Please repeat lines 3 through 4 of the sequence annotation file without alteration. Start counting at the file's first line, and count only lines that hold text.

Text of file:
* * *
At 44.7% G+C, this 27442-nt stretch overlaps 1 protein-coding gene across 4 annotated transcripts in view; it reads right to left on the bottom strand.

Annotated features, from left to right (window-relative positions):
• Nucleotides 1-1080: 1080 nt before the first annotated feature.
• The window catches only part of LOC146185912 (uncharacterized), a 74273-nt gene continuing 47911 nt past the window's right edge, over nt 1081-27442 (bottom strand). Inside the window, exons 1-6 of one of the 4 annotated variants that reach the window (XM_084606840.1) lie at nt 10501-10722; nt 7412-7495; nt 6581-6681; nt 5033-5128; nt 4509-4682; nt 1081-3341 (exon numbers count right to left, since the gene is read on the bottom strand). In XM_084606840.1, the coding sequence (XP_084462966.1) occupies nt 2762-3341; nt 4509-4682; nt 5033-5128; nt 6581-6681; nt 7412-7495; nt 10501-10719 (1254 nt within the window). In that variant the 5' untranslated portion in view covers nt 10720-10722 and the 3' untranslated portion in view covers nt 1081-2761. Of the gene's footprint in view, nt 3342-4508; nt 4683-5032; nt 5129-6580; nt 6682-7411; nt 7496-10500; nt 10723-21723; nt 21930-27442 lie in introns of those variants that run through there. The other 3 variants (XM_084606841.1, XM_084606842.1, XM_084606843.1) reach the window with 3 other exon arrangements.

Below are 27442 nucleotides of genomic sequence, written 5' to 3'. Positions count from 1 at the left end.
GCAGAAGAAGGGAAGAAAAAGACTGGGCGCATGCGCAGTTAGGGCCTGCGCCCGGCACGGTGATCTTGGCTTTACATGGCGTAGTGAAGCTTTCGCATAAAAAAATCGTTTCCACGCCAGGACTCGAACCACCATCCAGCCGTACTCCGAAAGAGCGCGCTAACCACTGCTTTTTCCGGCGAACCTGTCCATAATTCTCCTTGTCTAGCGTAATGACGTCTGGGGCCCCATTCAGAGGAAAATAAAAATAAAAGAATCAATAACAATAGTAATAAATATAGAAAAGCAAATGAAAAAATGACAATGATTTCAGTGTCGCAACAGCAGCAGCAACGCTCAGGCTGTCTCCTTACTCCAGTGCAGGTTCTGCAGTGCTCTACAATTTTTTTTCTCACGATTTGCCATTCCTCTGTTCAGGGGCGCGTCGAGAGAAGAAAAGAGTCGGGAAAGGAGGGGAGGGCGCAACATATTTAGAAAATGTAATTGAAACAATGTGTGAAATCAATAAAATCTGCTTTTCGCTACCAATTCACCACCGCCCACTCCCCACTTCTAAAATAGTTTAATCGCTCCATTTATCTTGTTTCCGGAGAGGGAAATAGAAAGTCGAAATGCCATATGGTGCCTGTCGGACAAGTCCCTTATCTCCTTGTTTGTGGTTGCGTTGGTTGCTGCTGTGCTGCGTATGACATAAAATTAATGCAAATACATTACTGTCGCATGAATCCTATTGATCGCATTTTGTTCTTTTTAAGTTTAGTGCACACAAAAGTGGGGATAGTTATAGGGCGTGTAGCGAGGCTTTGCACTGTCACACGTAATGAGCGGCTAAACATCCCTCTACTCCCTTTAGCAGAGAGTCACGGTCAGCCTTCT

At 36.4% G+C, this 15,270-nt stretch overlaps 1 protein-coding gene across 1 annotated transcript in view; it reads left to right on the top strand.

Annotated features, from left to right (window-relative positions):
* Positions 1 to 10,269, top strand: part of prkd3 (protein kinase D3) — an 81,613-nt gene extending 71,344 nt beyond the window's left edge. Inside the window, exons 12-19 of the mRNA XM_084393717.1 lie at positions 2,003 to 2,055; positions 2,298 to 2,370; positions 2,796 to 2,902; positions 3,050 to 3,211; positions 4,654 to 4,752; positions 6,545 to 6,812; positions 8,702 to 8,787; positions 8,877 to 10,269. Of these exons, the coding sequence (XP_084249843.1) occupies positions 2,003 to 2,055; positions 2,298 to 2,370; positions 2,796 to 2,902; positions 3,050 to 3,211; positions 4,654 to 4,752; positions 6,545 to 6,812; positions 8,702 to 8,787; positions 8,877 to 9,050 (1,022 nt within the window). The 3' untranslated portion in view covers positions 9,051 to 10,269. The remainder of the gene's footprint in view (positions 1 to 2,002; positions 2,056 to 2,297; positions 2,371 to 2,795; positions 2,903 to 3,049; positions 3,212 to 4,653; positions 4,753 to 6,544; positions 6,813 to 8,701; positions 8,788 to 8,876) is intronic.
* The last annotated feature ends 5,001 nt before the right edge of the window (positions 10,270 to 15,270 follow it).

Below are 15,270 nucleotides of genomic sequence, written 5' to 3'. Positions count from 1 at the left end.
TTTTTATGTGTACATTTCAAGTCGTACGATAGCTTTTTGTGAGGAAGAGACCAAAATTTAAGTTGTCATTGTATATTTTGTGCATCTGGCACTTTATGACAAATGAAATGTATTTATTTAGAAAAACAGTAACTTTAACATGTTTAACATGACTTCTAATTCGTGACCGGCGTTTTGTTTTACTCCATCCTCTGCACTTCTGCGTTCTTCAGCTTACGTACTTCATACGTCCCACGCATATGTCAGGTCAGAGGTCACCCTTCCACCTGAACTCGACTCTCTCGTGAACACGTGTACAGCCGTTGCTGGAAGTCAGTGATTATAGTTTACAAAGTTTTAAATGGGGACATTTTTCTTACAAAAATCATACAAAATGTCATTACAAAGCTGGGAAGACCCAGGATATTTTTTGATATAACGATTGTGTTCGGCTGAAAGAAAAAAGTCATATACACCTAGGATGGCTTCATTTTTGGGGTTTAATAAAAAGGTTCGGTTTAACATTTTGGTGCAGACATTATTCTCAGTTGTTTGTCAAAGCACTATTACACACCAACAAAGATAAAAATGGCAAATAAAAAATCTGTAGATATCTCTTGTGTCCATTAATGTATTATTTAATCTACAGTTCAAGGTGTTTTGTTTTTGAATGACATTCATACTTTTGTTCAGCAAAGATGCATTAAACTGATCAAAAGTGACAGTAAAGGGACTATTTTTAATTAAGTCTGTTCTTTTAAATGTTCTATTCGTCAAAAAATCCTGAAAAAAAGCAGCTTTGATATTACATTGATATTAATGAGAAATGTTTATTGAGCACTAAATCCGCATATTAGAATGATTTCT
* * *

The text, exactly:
• Nucleotides 1-1080: 1080 nt before the first annotated feature.
• The window catches only part of LOC146185912 (uncharacterized), a 74273-nt gene continuing 47911 nt past the window's right edge, over nt 1081-27442 (bottom strand). Inside the window, exons 1-6 of one of the 4 annotated variants that reach the window (XM_084606840.1) lie at nt 10501-10722; nt 7412-7495; nt 6581-6681; nt 5033-5128; nt 4509-4682; nt 1081-3341 (exon numbers count right to left, since the gene is read on the bottom strand). In XM_084606840.1, the coding sequence (XP_084462966.1) occupies nt 2762-3341; nt 4509-4682; nt 5033-5128; nt 6581-6681; nt 7412-7495; nt 10501-10719 (1254 nt within the window). In that variant the 5' untranslated portion in view covers nt 10720-10722 and the 3' untranslated portion in view covers nt 1081-2761. Of the gene's footprint in view, nt 3342-4508; nt 4683-5032; nt 5129-6580; nt 6682-7411; nt 7496-10500; nt 10723-21723; nt 21930-27442 lie in introns of those variants that run through there. The other 3 variants (XM_084606841.1, XM_084606842.1, XM_084606843.1) reach the window with 3 other exon arrangements.